To the best of our knowledge, there is presently no book available nationally or internationally which addresses NCDs in such a comprehensive manner—from disease burden, economic impact to its determinants, and to prevention, early detection and management of common noncommunicable diseases.
There is, indeed a compelling evidence that noncommunicable diseases pose a grave threat to national health and development. They not only cause premature deaths and exacerbate poverty, but also threaten national economies. The message is loud and clear that control of these diseases deserve the highest priority within the health and developmental domain.
The disease burden is high world over and in Asia, and will continue to increase well into the future. In 2014, NCDs killed more people in the South-East Asia region than communicable diseases and all other causes put together. The number of deaths is expected to increase by 21% over the next decade. Lifestyle changes due to or accompanying globalization, urbanization and aging populations are all contributing to the rapidly increasing epidemic of NCDs in the region. As a result, it is becoming increasingly apparent that the millennium development goals in these countries cannot be achieved by 2015 without effectively and urgently addressing the problem of NCDs.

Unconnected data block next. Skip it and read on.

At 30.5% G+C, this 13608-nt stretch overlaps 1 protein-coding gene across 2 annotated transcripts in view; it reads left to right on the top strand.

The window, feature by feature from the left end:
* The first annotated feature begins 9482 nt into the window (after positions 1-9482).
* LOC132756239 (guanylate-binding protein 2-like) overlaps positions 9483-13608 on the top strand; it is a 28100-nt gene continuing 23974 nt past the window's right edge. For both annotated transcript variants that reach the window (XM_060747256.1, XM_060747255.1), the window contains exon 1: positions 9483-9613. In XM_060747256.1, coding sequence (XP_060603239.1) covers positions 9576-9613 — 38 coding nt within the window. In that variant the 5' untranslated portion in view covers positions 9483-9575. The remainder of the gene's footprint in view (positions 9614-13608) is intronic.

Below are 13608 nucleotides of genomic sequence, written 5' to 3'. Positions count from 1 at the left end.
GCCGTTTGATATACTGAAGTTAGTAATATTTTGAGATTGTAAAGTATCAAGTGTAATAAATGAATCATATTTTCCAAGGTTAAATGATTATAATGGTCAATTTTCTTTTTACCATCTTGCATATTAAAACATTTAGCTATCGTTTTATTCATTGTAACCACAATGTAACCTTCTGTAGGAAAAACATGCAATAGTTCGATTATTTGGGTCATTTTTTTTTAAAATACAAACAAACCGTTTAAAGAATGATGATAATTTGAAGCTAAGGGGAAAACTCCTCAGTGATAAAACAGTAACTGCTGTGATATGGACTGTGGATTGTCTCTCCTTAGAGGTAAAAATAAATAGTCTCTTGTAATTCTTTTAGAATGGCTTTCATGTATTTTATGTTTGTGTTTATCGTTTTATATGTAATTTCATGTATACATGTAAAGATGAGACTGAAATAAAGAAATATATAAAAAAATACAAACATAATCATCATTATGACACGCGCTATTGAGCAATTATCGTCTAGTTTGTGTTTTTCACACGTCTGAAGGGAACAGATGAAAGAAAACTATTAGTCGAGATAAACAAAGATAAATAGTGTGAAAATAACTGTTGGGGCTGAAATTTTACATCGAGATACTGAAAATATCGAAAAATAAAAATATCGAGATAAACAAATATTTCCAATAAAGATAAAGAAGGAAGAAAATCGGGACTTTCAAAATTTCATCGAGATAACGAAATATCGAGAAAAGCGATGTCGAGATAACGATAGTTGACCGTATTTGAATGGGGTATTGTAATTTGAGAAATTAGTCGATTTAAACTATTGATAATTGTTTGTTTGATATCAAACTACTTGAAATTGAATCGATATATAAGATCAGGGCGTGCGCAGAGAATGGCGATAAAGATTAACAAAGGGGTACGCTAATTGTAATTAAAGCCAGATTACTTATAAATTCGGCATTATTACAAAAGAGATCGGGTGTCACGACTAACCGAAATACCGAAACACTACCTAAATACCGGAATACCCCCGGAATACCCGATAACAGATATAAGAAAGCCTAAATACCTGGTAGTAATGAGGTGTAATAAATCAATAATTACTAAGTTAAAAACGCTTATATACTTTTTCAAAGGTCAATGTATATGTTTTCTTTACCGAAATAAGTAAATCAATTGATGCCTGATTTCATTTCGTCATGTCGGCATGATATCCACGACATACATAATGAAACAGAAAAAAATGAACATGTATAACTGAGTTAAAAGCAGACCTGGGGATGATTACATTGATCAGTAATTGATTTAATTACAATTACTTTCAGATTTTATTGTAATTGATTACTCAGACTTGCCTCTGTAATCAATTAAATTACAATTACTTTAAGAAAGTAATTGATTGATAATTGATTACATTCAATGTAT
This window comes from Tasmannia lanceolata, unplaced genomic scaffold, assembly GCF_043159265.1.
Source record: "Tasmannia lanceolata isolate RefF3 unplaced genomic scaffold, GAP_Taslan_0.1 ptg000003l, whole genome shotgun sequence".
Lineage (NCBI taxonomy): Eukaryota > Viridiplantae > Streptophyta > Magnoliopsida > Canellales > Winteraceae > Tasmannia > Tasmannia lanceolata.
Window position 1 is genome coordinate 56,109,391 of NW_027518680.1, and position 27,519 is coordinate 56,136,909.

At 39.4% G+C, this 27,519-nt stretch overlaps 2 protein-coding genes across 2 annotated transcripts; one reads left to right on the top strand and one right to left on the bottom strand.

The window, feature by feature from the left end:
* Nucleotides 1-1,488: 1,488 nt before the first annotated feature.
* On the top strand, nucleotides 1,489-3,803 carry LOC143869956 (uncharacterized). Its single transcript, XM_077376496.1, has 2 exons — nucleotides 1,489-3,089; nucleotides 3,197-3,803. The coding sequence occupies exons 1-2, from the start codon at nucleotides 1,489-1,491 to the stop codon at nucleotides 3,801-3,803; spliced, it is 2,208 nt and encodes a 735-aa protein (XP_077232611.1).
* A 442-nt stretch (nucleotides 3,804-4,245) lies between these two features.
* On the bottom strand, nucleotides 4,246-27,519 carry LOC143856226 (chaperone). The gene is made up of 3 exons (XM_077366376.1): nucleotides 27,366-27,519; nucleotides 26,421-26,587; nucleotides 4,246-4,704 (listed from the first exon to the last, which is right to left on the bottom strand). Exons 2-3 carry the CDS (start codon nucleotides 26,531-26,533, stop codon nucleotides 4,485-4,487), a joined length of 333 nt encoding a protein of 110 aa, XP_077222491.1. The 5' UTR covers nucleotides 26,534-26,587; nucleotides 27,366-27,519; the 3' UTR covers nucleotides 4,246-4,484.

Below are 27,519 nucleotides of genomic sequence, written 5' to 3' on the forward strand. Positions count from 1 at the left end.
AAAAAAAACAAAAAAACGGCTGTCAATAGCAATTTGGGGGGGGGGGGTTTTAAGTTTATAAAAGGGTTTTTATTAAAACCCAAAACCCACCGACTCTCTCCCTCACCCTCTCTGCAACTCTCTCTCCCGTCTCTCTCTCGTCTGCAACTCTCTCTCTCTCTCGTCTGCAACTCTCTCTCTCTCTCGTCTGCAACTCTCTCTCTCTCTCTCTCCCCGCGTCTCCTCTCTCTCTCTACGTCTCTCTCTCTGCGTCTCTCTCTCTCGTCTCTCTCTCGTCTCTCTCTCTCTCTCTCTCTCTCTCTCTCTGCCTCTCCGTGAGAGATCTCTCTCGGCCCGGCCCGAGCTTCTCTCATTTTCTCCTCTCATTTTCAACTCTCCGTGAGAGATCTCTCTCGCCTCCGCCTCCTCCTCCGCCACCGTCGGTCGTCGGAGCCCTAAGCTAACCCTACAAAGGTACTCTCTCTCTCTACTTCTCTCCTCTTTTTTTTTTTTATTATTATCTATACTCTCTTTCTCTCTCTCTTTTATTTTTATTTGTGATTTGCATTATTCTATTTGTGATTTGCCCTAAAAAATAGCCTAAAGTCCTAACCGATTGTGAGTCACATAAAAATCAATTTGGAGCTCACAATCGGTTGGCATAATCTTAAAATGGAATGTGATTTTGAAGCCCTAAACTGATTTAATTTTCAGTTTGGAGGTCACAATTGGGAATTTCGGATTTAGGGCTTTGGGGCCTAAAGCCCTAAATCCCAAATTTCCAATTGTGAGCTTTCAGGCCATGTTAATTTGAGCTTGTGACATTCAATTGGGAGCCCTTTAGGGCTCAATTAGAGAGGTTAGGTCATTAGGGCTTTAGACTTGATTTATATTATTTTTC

Most importantly, however, these health conditions are relevant to each and every one of us, as we see the growing number of cases of hypertension, diabetes or heart disease among ourselves or among our loved ones. The good news, however is that these chronic diseases are easily preventable with lifestyle and behavioral changes—by reducing risk factors such as use of tobacco and alcohol, unhealthy diet and lack of physical exercise, supported by action from various nonhealth-related sectors. Most of these interventions cost next to nothing!
Recently, the NCDs have attracted global attention—in September 2011, the UN General Assembly discussed NCDs at its high level meeting; only the second time a health issue has been discussed by UN General Assembly. Whether that event will turn out to be game changer for NCD prevention and control, as it happened with HIV/AIDS in 2000, remains to be seen.